Taking back our children’s health

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by Floyd J. Malveaux
For New Pittsburgh Courier

(NNPA)—More than 10 million children are sitting on the sidelines of kid-hood. Many have low expectations for everyday life. Their parents and caregivers—especially those in urban areas—watch as their children miss out on playing outside, struggle to get a good night sleep and fall behind at school. For these families, everyday routines are interrupted by doctor’s visits and trips to the E.R.

What is the culprit that slips into the lives of these families, that strips away the very makings of childhood, and leaves behind fear and anxiety in its wake?

You may be surprised to hear that it is childhood asthma. Most people think they know this disease, but they have no idea just how costly and life threatening it can be—especially when it comes to children. I urge you to take a second look at childhood asthma—a serious, complex chronic health issue that has an especially tight grip on “low-opportunity” neighborhoods, where incidence and death rates continue to climb. Too many children and parents are suffering. It doesn’t have to be this way.

Decades of research have shown us how to manage asthma, yet a new report from The George Washington University found that the African-American community is hit especially hard by unmanaged childhood asthma. The researchers found that African-American children are nearly nine times as likely as white children to die from asthma. And despite the fact that asthma is 60 percent higher in African-American children than white children, they spend far less on regular office visits and medications that might keep their asthma well-controlled.

What can we do to change this trend to help all children stay healthy?

The organization I lead, the Merck Childhood Asthma Network Inc., funds programs across the country designed to change the way a child’s asthma is managed on a daily basis. When children come to our programs they have been struggling with uncontrolled asthma and often times have been in the hospital because of life-threatening attacks. We have seen these families successfully gain control of asthma and keep attacks at bay, by following a few simple steps.

Because asthma can be triggered by substances in the environment, good asthma management starts at home. It is impossible to avoid all asthma triggers, especially viral infections. However, you can reduce your child’s exposure to allergens, things to which they are allergic, by keeping your house clean and as dust-free as possible. Vacuum regularly and remove items that might collect dust or trap allergens like stuffed animals, rugs or non-washable curtains. Irritants including perfume, aerosol sprays, which can also trigger an attack, should be avoided. Smoking should be confined to outdoors and away from a child with asthma.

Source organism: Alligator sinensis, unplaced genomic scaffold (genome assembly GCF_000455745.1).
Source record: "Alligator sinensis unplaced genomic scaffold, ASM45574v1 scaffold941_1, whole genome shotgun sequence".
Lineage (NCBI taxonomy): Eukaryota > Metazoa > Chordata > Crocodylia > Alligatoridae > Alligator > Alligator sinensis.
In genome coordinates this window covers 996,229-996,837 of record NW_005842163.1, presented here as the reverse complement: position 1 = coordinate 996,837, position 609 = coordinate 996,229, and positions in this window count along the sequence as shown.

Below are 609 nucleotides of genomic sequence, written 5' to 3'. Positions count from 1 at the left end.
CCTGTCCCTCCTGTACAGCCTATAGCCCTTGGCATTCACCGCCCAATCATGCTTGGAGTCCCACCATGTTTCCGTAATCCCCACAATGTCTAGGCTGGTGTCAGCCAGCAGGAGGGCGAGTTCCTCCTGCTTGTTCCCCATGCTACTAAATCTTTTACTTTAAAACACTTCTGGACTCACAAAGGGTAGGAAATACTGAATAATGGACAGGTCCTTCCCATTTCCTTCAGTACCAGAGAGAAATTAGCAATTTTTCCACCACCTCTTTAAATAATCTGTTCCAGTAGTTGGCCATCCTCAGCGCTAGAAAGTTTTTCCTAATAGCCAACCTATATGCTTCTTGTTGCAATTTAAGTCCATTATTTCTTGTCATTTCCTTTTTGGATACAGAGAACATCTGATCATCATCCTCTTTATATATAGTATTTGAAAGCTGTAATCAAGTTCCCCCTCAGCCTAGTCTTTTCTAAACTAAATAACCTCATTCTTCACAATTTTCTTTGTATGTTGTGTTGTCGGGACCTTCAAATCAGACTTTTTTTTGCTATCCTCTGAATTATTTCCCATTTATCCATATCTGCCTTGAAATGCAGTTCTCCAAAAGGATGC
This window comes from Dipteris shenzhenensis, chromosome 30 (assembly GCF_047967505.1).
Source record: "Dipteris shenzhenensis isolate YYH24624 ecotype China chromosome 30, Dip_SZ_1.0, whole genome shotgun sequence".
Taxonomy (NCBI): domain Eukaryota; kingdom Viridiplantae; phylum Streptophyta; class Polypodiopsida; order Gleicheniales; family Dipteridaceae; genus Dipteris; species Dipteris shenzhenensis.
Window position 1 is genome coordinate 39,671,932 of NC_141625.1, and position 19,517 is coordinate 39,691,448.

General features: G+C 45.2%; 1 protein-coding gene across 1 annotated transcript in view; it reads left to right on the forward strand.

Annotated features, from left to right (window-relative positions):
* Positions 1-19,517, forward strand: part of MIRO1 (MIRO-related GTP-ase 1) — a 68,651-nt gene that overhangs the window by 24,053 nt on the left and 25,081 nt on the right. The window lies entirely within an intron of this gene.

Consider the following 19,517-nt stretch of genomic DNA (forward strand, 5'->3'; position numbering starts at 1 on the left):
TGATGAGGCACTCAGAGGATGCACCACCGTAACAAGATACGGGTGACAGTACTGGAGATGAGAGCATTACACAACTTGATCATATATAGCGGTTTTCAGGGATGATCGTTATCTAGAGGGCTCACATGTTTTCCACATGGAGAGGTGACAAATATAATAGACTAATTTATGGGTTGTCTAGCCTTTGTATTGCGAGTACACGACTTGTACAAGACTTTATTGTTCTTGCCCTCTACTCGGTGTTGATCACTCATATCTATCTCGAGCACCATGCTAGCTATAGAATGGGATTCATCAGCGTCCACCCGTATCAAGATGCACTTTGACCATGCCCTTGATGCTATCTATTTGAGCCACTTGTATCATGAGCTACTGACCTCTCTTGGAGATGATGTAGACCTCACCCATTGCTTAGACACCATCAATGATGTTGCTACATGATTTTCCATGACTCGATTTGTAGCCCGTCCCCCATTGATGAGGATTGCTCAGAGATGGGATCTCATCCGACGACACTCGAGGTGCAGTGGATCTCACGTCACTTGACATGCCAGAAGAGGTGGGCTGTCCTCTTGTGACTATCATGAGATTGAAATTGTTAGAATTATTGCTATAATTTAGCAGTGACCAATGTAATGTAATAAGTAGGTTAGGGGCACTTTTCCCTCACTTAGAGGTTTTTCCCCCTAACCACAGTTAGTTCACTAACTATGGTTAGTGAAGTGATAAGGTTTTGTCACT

Beyond making changes in the home, it is essential for caregivers to work with a health care provider, including an asthma specialist if necessary, to map out a plan for day-to-day management of their child’s asthma. Too often families treat asthma like the common cold, a minor episodic irritant rather than a serious disease that requires sustained care. When properly managed, asthma should rarely result in an attack.

If finding quality care seems out of reach, turn to the federally-funded community health centers in your community. These centers can help provide care for children with asthma, even those with no health insurance. Visit http://find­ahealthcenter.­hrsa.gov/ to find a health center near you. During your visit, ask the doctor to create an asthma action plan, a resource caregivers can use to help manage asthma.

Too many kids still live one breath away from another urgent visit to the E.R. or hospitalization, when they could be playing, attending school and doing everything other children can do. Let’s aim higher and address this disease as the serious health issue that it is. Let’s give all children and their caregivers a better quality of life.

(Floyd J. Malveaux, M.D., Ph.D. is executive director of the Merck Childhood Asthma Network, Inc. and dean emeritus of the Howard University College of Medicine.)

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